Moderate Republicans call House vote start, not end of health debate

A jubilant Donald Trump hailed the Republican healthcare bill which passed the House of Representatives on Thursday as a "great plan" which will give Americans reduced premiums and expanded coverage.

The final vote for the health care bill was 217-213, a slim win for the Republican leaders, who faced huge challenges in getting the bill for consideration in the House floor.

The bill would also repeal the Obamacare financial penalty for the 2016 tax year for not purchasing insurance, as well as a surtax on investment income earned by upper-income Americans.

It has already been a big enough struggle for Republicans in the House of Representatives to get it this far - and for one very simple reason.

Linda Schwimmer, president and CEO of the New Jersey Health Care Quality Institute, a nonprofit group, said the proposed changes could force states "to return to the bare-bones plans that were sold pre-ACA that didn't keep people healthy".

"What this amendment would do is provide additional funds directly into high-risk pools to be spent for people that might otherwise lose their coverage", Rep. Fred Upton, R-Mich., said. You know why we're going to see this work through?

Within an hour of the vote, Trump celebrated with House lawmakers in the White House Rose Garden.

This is published unedited from the IANS feed.

According to the Congressional Budget Office, the bill that failed to pass in March would have stripped coverage from 24 million people. Action is needed, however, to improve the current health care insurance system. That means, according to Senate rules, the upper house would be prevented from passing provisions that are unrelated to spending or revenue - for example, an exemption for congresspeople from restrictions on preexisting conditions.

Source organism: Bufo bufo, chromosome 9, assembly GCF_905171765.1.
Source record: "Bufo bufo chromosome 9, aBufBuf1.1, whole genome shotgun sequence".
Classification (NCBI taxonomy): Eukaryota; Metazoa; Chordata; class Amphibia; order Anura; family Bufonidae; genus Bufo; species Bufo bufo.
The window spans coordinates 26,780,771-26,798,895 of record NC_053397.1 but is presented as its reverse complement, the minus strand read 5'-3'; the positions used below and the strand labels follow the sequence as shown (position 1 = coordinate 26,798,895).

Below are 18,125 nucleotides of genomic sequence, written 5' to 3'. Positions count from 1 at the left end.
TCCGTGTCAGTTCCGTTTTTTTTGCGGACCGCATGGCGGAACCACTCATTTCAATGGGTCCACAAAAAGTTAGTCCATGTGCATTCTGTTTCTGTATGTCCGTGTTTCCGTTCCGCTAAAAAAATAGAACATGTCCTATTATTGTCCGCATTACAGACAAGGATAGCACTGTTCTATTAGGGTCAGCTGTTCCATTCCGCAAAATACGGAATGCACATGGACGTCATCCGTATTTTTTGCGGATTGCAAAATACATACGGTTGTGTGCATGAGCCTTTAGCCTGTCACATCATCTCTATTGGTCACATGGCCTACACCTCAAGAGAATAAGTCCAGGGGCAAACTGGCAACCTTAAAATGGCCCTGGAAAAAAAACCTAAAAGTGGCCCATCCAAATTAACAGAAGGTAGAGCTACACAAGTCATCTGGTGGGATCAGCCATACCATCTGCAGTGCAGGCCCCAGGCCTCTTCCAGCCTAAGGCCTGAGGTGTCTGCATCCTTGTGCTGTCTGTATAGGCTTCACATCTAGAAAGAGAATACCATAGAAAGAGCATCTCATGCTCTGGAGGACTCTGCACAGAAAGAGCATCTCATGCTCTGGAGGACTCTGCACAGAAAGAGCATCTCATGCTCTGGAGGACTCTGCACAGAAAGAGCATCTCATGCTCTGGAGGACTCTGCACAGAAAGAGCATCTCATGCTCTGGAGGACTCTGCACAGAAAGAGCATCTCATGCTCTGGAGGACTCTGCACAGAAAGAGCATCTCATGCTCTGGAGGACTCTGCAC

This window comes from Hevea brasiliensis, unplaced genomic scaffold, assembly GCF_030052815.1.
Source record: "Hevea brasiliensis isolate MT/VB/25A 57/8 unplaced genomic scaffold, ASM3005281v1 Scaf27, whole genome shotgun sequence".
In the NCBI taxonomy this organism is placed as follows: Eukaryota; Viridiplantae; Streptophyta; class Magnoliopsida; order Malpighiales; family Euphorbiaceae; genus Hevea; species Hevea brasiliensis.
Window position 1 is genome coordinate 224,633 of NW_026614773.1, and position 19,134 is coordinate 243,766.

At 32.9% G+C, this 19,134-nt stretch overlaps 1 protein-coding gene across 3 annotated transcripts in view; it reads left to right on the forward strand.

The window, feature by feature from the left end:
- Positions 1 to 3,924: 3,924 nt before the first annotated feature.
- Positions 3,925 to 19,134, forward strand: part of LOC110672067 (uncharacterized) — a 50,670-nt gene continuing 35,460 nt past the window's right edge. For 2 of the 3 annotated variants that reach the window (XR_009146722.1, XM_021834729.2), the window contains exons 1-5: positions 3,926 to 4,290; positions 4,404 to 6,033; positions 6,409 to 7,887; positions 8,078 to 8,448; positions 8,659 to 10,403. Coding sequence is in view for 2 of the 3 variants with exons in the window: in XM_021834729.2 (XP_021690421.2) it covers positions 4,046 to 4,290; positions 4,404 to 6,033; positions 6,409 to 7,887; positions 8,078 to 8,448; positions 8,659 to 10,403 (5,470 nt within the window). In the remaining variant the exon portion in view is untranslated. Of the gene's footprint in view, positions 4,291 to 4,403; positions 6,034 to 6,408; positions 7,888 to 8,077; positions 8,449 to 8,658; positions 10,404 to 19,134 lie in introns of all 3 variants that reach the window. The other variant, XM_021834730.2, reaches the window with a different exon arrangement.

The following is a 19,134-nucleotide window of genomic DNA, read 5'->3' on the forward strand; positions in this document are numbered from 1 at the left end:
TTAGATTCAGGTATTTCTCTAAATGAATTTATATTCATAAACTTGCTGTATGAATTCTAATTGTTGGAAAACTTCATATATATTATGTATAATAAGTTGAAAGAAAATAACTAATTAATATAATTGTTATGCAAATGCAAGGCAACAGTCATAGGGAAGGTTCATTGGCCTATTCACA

The largest doctors group in America on Thursday blasted House Republicans for their passage of a bill that the medical professionals believe would be detrimental to the health of their patients.

Others, like Sarah Hyland, got more personal in their reactions to the Obamacare replacement.

No new estimate was published prior to Thursday's vote, although one is expected before the Senate considers the bill.

But Republicans say this latest version can succeed.

"We're going to finish it off and we're going to go on to a lot of other things".

It would let insurers mark up premiums by 30 percent for those who have a lapse in insurance coverage of about two months or more. "As much as we've come up with a really incredible health care plan, this has brought the Republican Party together". To his Republican colleagues, he said, "You are taking away essential health care protections". Recent changes did not address fundamental concerns about the bill's impact on the 650,000 individuals that are part of our Medicaid expansion population, nor have those changes eased the concerns of the 350,000 people in the individual market who are dealing with skyrocketing premiums and fewer choices. Those cuts, which add up to about $592 billion, include a tax on incomes over $200,000 (or $250,000 for a married couple); a tax on health insurers and a limit on how much insurance companies can deduct for executive pay; and a tax on medical-device manufacturers.